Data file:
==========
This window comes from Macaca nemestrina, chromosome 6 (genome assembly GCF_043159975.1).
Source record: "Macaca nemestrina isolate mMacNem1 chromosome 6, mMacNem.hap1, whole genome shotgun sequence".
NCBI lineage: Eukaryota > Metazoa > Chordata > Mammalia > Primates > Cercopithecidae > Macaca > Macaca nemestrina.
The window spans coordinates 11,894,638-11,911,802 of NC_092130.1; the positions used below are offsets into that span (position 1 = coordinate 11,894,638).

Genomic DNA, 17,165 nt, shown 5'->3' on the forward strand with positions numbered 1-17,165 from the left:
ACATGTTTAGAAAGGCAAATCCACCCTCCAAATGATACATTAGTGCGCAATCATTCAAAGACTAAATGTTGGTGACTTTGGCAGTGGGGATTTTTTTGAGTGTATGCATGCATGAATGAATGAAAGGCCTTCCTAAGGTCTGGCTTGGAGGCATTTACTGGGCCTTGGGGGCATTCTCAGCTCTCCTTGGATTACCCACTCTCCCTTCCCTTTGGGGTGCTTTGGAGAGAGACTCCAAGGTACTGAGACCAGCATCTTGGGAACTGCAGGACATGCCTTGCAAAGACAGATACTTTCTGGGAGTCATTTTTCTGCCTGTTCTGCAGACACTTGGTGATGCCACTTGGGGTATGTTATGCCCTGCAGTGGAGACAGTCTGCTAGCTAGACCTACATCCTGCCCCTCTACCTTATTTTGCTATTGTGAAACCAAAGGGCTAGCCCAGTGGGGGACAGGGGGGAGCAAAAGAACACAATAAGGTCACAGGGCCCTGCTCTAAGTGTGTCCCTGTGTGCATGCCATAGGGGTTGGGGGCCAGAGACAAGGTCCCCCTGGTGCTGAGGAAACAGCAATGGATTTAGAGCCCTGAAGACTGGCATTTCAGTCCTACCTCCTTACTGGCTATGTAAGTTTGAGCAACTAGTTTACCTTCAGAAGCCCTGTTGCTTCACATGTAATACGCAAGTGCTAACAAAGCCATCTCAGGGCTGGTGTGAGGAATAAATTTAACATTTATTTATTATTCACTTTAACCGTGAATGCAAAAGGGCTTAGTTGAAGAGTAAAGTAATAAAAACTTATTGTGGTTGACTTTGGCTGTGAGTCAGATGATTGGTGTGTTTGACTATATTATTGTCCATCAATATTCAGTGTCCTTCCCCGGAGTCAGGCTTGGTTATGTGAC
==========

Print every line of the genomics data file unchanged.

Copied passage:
This window comes from Macaca nemestrina, chromosome 6 (genome assembly GCF_043159975.1).
Source record: "Macaca nemestrina isolate mMacNem1 chromosome 6, mMacNem.hap1, whole genome shotgun sequence".
NCBI lineage: Eukaryota > Metazoa > Chordata > Mammalia > Primates > Cercopithecidae > Macaca > Macaca nemestrina.
The window spans coordinates 11,894,638-11,911,802 of NC_092130.1; the positions used below are offsets into that span (position 1 = coordinate 11,894,638).

Genomic DNA, 17,165 nt, shown 5'->3' on the forward strand with positions numbered 1-17,165 from the left:
ACATGTTTAGAAAGGCAAATCCACCCTCCAAATGATACATTAGTGCGCAATCATTCAAAGACTAAATGTTGGTGACTTTGGCAGTGGGGATTTTTTTGAGTGTATGCATGCATGAATGAATGAAAGGCCTTCCTAAGGTCTGGCTTGGAGGCATTTACTGGGCCTTGGGGGCATTCTCAGCTCTCCTTGGATTACCCACTCTCCCTTCCCTTTGGGGTGCTTTGGAGAGAGACTCCAAGGTACTGAGACCAGCATCTTGGGAACTGCAGGACATGCCTTGCAAAGACAGATACTTTCTGGGAGTCATTTTTCTGCCTGTTCTGCAGACACTTGGTGATGCCACTTGGGGTATGTTATGCCCTGCAGTGGAGACAGTCTGCTAGCTAGACCTACATCCTGCCCCTCTACCTTATTTTGCTATTGTGAAACCAAAGGGCTAGCCCAGTGGGGGACAGGGGGGAGCAAAAGAACACAATAAGGTCACAGGGCCCTGCTCTAAGTGTGTCCCTGTGTGCATGCCATAGGGGTTGGGGGCCAGAGACAAGGTCCCCCTGGTGCTGAGGAAACAGCAATGGATTTAGAGCCCTGAAGACTGGCATTTCAGTCCTACCTCCTTACTGGCTATGTAAGTTTGAGCAACTAGTTTACCTTCAGAAGCCCTGTTGCTTCACATGTAATACGCAAGTGCTAACAAAGCCATCTCAGGGCTGGTGTGAGGAATAAATTTAACATTTATTTATTATTCACTTTAACCGTGAATGCAAAAGGGCTTAGTTGAAGAGTAAAGTAATAAAAACTTATTGTGGTTGACTTTGGCTGTGAGTCAGATGATTGGTGTGTTTGACTATATTATTGTCCATCAATATTCAGTGTCCTTCCCCGGAGTCAGGCTTGGTTATGTGAC